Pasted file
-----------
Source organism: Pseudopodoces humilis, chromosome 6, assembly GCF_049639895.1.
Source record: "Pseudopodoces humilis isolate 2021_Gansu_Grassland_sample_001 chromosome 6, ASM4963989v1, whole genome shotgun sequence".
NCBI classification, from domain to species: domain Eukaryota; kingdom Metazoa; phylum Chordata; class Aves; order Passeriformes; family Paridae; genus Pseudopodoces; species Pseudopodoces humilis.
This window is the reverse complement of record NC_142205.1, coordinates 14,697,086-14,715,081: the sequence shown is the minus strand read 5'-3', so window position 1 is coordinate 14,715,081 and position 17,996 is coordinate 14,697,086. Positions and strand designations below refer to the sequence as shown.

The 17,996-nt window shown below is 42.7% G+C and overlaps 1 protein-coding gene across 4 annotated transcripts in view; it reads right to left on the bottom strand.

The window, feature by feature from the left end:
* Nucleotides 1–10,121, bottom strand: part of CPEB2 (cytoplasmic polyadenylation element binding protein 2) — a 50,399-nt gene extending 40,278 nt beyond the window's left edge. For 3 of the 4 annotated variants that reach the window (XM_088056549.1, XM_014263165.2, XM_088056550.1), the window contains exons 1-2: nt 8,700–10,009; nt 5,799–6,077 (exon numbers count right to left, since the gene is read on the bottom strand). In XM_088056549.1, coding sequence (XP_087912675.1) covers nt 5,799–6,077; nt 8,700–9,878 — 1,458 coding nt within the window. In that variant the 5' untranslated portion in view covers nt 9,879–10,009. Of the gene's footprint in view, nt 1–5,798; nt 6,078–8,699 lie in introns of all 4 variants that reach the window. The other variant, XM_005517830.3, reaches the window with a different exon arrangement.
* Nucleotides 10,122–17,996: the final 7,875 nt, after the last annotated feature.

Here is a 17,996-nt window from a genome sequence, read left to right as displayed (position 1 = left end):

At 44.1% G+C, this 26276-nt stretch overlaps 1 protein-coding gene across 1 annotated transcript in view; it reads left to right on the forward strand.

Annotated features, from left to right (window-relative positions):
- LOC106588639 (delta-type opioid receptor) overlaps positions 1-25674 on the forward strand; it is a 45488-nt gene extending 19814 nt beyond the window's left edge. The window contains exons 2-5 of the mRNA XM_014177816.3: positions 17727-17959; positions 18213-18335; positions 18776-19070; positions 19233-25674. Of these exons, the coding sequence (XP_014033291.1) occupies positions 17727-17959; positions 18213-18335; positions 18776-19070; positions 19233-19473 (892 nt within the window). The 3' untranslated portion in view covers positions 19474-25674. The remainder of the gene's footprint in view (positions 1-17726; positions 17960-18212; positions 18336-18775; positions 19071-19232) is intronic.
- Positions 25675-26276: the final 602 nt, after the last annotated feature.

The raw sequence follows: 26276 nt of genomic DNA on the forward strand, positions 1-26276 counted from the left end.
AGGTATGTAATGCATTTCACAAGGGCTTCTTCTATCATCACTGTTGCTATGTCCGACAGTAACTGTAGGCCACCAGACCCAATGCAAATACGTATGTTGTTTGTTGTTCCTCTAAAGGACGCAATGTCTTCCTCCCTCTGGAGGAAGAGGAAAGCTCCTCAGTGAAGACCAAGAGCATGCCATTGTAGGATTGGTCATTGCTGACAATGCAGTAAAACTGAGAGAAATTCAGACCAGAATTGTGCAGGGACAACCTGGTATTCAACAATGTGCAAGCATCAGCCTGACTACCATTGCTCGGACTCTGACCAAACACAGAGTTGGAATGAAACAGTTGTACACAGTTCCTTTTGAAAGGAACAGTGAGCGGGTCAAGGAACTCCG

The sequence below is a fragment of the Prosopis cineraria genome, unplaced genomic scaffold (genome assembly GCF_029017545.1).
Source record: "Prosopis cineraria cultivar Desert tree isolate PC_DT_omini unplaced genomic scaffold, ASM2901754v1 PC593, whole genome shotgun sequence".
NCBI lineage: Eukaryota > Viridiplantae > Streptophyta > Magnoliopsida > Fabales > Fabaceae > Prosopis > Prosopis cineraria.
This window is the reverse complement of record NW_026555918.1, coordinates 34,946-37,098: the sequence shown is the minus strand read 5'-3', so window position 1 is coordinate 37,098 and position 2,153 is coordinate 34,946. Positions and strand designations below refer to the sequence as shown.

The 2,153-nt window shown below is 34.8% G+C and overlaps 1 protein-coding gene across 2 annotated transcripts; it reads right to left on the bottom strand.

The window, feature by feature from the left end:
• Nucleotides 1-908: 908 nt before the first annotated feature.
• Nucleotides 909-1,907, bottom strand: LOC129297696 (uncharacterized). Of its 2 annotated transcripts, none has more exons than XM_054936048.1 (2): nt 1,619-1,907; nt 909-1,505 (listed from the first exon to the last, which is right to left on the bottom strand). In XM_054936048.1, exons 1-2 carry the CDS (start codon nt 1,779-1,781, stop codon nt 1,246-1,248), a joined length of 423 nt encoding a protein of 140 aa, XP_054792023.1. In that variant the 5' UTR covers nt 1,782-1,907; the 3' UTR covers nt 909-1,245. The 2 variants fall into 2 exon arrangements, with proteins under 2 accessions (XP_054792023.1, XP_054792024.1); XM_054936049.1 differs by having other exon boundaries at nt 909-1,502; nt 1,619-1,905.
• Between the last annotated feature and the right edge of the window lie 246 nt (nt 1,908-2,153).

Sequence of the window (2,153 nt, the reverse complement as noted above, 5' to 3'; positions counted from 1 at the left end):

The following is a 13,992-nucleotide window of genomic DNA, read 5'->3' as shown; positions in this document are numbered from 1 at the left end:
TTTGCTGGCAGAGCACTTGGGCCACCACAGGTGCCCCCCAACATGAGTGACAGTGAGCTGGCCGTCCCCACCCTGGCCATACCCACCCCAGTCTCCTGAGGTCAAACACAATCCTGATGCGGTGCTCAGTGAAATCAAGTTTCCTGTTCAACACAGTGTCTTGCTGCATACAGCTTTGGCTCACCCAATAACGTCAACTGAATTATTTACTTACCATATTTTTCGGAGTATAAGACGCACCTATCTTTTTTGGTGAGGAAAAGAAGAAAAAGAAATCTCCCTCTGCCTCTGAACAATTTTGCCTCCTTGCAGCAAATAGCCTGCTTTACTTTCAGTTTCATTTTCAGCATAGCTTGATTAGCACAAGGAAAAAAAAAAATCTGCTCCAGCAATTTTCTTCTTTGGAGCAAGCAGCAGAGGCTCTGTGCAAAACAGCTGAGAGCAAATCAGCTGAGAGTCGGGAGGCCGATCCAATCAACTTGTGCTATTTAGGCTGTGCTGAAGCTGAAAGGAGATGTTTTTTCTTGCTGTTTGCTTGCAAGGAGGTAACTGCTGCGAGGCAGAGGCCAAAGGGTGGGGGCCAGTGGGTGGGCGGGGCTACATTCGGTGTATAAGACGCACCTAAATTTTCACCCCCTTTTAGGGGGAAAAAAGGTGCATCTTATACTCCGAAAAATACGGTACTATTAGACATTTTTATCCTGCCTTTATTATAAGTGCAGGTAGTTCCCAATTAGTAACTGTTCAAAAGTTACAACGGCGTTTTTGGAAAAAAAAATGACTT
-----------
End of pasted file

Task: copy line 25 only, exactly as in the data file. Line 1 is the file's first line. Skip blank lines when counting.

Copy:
Sequence of the window (2,153 nt, the reverse complement as noted above, 5' to 3'; positions counted from 1 at the left end):